Ministry of Environment and Energy (Ministerio de Ambiente y Energia - MINAE)
Institutional site of MINAE
The Ministry of Environment and Energy presents its new institutional portal to the public, where they can find information about the services and procedures that citizens can perform in each of their dependencies.
History of the Minae
The genesis of the dependencies that make up the current Ministry of Environment and Energy (MINAE) dates back to 1888, when the National Meteorological Service was founded, today called the National Meteorological Institute.
It was until the mid-twentieth century that the Directorate of Geology, Mines and Petroleum was created, and until 1980 that the Ministry of Energy and Mines (MEM) emerged, which two years later for restructuring of the Executive Branch, was named Ministry of Industries , Energy and Mines (MIEM). In 1988, through a budget rule, the MIEM became the Ministry of Natural Resources, Energy and Mines (MIRENEM), incorporating competencies in the areas of forests, flora, wildlife, protected wild areas and meteorology; and move the area of industries to the Ministry of Economy and Commerce.
Later, with the corresponding endorsement of MIDEPLAN and the Civil Service Court, the Ministry undergoes another restructuring in 1995, since through the Organic Law of the Environment N ° 7554, it is assigned new competences in environmental matters, being hereinafter referred to as the Ministry of the Environment. Environment and Energy (MINAE). Thus appear the National Environmental Council, the National Environmental Technical Secretariat, the Environmental Comptroller, the Administrative Environmental Tribunal, and the Regional Environmental Councils.
The restructuring continues when, in June 2010, the MINAE becomes the Ministry of Environment, Energy and Telecommunications (MINAET), whose creation was finalized with the approval of the General Telecommunications Law. Two years later, in June 2012, the telecommunications sector was relocated and transferred to the Ministry of Science and Technology (MICIT), subsequently establishing the Vice Ministry of Environment, the Vice Ministry of Energy, and a new Vice Ministry of Water and Sea in response to the lag that has been had in this area.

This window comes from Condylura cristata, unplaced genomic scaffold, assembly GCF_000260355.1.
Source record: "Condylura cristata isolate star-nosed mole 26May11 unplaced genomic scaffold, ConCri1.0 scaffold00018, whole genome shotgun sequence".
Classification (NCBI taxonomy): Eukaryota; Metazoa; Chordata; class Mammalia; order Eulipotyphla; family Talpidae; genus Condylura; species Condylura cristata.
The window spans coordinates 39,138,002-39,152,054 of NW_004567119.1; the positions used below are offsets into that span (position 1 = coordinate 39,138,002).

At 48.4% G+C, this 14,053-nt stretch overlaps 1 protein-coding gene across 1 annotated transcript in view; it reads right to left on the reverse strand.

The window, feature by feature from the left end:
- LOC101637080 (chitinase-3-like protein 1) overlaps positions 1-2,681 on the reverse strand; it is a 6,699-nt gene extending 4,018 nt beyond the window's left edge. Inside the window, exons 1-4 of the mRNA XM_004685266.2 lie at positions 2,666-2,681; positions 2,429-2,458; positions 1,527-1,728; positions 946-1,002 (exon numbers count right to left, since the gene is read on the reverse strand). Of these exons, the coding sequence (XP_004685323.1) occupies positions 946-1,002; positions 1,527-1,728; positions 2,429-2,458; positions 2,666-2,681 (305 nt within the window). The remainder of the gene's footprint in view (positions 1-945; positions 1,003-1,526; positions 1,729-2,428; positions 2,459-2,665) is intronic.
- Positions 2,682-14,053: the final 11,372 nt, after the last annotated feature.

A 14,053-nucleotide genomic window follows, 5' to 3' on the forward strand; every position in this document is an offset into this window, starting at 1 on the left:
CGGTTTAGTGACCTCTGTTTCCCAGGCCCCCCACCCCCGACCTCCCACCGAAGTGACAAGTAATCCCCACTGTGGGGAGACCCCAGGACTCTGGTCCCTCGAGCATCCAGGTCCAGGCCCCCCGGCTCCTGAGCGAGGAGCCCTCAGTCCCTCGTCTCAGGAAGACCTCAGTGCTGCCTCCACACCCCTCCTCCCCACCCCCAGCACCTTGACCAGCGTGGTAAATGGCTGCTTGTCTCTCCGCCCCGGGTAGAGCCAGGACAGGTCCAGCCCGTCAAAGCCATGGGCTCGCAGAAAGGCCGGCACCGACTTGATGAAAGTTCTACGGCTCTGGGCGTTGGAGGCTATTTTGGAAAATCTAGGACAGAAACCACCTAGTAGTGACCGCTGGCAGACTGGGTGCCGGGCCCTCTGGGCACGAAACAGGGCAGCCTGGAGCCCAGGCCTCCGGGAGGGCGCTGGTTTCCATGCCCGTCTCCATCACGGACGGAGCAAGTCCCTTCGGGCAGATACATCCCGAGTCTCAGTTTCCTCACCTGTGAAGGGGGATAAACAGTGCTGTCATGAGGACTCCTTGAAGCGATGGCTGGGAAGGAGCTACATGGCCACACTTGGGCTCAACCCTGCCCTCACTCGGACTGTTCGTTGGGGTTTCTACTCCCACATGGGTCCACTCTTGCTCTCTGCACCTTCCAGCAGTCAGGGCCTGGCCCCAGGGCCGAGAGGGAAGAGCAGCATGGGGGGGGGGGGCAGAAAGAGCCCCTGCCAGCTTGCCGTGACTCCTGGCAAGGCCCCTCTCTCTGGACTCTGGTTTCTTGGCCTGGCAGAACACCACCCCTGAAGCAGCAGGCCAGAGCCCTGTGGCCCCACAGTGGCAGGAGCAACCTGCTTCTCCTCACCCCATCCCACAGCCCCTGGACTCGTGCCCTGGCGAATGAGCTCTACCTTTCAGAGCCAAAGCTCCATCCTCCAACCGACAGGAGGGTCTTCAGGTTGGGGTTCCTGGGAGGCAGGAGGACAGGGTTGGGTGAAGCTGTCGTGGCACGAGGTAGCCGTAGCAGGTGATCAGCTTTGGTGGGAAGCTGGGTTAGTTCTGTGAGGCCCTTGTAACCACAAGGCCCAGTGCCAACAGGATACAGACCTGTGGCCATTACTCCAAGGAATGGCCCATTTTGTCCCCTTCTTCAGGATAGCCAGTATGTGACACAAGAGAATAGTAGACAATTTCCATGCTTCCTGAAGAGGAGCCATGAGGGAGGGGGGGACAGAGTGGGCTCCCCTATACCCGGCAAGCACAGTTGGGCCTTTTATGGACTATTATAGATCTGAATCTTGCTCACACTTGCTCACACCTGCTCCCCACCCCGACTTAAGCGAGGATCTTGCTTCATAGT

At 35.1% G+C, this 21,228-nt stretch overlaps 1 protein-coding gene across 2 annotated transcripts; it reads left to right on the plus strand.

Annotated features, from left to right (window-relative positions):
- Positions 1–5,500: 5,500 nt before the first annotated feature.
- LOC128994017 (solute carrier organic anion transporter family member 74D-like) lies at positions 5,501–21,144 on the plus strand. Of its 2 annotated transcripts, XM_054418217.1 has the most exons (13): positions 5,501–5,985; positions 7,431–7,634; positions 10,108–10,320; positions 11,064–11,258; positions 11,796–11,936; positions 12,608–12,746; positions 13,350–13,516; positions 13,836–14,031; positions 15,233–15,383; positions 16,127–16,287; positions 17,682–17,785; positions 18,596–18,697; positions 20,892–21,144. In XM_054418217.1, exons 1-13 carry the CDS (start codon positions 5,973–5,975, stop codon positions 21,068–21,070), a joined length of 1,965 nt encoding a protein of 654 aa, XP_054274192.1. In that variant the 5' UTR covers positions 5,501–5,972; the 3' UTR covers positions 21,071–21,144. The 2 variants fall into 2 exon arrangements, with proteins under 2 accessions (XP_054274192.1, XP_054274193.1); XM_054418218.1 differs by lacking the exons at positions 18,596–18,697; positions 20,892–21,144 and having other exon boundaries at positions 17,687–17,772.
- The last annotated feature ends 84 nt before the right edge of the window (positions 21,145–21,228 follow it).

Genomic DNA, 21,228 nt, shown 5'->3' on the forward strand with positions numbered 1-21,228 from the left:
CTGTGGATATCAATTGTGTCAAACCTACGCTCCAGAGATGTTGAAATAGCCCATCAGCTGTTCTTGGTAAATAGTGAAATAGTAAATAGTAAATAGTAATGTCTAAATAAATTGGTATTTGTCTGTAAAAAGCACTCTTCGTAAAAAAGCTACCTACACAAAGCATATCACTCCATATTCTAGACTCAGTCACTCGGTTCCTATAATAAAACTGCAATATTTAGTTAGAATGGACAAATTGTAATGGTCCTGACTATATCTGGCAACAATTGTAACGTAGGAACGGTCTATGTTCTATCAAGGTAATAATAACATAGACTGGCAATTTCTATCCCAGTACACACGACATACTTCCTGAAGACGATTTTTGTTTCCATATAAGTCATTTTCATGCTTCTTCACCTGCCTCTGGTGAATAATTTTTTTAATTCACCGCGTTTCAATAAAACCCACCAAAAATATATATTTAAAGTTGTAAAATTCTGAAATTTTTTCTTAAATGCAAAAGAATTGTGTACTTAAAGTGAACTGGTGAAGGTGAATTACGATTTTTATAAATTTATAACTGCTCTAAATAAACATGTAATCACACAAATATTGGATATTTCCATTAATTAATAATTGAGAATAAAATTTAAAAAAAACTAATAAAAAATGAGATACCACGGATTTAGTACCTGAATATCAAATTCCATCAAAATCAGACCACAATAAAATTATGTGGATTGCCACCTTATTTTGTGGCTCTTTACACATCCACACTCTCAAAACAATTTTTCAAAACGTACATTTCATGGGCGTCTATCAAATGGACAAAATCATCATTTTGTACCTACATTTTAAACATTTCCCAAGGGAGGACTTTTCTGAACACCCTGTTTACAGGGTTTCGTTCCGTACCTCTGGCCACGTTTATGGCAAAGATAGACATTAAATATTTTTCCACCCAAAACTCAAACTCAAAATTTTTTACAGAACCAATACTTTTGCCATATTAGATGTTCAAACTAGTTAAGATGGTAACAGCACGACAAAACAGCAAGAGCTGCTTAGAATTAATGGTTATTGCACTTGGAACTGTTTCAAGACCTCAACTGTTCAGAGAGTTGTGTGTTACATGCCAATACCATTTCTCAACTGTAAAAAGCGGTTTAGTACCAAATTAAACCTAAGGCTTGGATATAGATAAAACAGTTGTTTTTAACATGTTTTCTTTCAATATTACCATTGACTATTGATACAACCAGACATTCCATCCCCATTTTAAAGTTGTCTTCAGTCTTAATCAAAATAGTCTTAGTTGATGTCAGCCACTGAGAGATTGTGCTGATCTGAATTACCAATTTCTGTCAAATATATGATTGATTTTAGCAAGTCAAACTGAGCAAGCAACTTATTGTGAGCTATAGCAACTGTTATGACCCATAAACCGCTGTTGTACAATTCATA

Finally, as of February 1, 2013, this organisationally complex entity, made up of different deconcentrated bodies and other seconded bodies, is once again called the Ministry of Environment and Energy (MINAE).
In short, the process of ministerial development outlined above has responded to different historical situations, especially political-administrative and socio-economic, which were reflected in differential organizational structures over all these years. It is for the foregoing that, following mandates established in various legal regulations in force, MINAE through its history has been attributed other areas of competence in the field of water resources, hydrocarbons, environmental education, citizen participation, biodiversity, wetlands, climate change , joint implementation, environmental quality, conservation and rational use of energy.
Due to this constant evolution, the environmental sector has become one of the most important in the development plans of the country. Thanks to the work done by this ministry, Costa Rica is now among the first places in the World Environmental Performance Index and is recognized worldwide for its efforts in favor of conservation and sustainable development.
Contribute to the improvement of the quality of life of the inhabitants of the country through the promotion of management, conservation and sustainable development of the elements, goods, services and environmental and natural resources of the country, whose management corresponds to the MINAE by legal provision or international agreement, guaranteeing the necessary and full harmony between national development activities, respect for nature and the legal consolidation of citizen rights in this area.
Consolidate as an environmental management system that allows Costa Rica to position itself positively in terms of international competitiveness (political, environmental and commercial), and strengthened in its capacity of public management to respond to the management, conservation and sustainable use requirements of the environmental and natural resources, under the leadership of the Minister Rector of the Environment and Energy Sector.See more